- don't try to master while mixing - create a mix you like, then master it (ie avoid strong limiters like the L2).

good luck.

oh yeah - and try to keep tracking levels down below -12db max ITB there's no need to squeeze out the headroom in digital, especially at 24bit recordings. Let it breath so the buss has headroom on mixdown.

again - this is one man's experience, YMMV... carry on...
+1 .
Old 29th December 2010
  #41
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dreamsongs's Avatar
 

All good suggestions and many of which I've been already implementing. As I said, I have songs that are just 6-8 tracks that I'm happy how they sound. My problem is when I start adding tracks and the count gets to 20+...

There was a thread here that I read not too long ago where somebody said they had over 70 tracks and over 18 gtr tracks and keys, brass, percussion and who knows what else ITB. I'd like to hear what that mix sounds like cause after 18 tracks my mix starts to suffer from claustrophobia.

I truly don't believe you can have unlimited number of tracks ITB and have it sound like it would on a SSL 9000J. Anybody says that I don't believe it...

Maybe I should watch my inserts as I have 2-3 on each channel and headroom but I find it hard to believe that's what's causing the lack of space. More than my mixes I really think it's the summing ITB that I'm unhappy about...
Old 29th December 2010
  #43
Gear Maniac
 

Quote:
Originally Posted by jumpnyc View Post
I own a Dangerous 2-bus and I've mixed tons ITB and hybrid. Here's what I've found makes my ITB work to the point that I no longer really use the 2bus.

Insert a trim plugin on every track as your first insert.
Bring your faders to unity
Use the trim to Trim down all the audio to a basic rough mix where all instruments are peaking at ~ -20db.
Then use your fader's to fine tune.

There are too many reasons to list why this gain staging is better for ITB mixing. But I urge you to try it. My mixes opened way up.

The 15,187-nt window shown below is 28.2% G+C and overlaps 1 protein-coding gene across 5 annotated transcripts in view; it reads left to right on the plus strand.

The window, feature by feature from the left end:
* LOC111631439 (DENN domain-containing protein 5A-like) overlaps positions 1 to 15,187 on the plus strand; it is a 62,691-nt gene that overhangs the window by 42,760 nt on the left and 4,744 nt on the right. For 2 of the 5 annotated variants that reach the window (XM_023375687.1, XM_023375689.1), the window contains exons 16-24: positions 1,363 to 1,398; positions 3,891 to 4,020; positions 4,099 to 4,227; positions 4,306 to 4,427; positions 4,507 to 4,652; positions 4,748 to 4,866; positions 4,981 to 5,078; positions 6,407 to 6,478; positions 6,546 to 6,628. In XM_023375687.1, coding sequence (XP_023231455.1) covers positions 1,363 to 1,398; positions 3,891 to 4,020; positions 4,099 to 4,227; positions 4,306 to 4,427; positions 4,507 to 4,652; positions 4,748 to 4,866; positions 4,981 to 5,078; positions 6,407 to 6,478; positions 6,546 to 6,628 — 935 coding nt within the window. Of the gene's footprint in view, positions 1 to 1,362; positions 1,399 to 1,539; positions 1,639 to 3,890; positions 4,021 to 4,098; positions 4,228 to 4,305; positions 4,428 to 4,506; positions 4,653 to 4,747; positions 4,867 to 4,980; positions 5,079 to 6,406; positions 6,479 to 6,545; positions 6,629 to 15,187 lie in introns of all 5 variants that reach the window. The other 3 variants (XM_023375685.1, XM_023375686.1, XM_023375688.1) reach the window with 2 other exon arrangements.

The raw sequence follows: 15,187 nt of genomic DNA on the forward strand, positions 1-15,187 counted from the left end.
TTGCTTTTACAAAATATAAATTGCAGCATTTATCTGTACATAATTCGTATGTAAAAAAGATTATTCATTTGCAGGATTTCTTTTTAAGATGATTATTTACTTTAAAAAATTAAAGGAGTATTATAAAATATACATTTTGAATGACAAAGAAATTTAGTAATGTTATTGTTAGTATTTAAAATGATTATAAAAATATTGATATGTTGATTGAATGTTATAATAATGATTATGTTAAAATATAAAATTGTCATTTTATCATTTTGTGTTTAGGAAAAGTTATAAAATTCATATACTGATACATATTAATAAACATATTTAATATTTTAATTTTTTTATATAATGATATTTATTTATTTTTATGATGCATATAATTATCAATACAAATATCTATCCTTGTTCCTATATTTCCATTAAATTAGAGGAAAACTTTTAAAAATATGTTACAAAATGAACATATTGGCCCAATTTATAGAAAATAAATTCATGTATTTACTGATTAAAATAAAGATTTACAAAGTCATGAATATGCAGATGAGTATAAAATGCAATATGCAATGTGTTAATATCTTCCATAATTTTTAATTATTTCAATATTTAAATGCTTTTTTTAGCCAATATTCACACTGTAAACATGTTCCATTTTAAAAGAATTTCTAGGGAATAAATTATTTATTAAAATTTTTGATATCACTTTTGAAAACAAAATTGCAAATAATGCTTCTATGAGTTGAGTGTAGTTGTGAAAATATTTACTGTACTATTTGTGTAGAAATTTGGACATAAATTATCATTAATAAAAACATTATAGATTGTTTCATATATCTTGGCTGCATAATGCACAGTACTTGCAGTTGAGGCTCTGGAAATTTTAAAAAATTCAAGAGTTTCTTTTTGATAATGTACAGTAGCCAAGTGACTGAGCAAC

this is must for anyone mixing the box....

big time mixing engineers on this forumn have been telling folks this for a while I came by a thread on this it's a 105 pages thread dude!!!!!!!!!!!!!!!!!!!!!!!!!!!!!!!!!!!!!!!!!!!!!!!!!!!!!!!!!!!!!!!!!

and I'm very glad I'm coping this and putting it in my need to do when mixing
I'm so hyped up folks
Old 29th December 2010
  #44
Gear Maniac
 

Quote:
Originally Posted by mu6gr8 View Post
Probably not what you expect if you simply stem the existing mix out to the D-Box. If, however, you're prepared to make some adjustments (i.e. toms might pop through the mix more, so you need to rebalance them) or you start from the ground up, you could be *very* happy.

All the decisions you made when mixing your old Cubase sessions were based on what you heard at the time. If you would have listened through a D-Box from the start, you might have made other creative choices and used different gain-staging.

thanks for the info.. the toms thing you're talking about is this live drums????
I will be using V-drums with BFD drum vst module so.. maybe I won't have that problem but yeah I'll listen and adjust....
Old 29th December 2010
  #45
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Halloween's Avatar
Quote:
Originally Posted by dreamsongs View Post
I'm talking about mixes containing over 20 tracks...

My frustration comes from trying various approaches from the way I track to trying different FX's, panning etc, but in the end, I'm not getting the separation that I'd like to hear in a mix. I have an H8000 and PCM92 which I use quite a bit for reverbs and delays and it helps some but they can't perform miracles.

I'm considering a summing box or buying a console. Maybe I'm getting a bit picky here since nobody I work with has mentioned this or has turned down my material for this reason, but I know it can be better.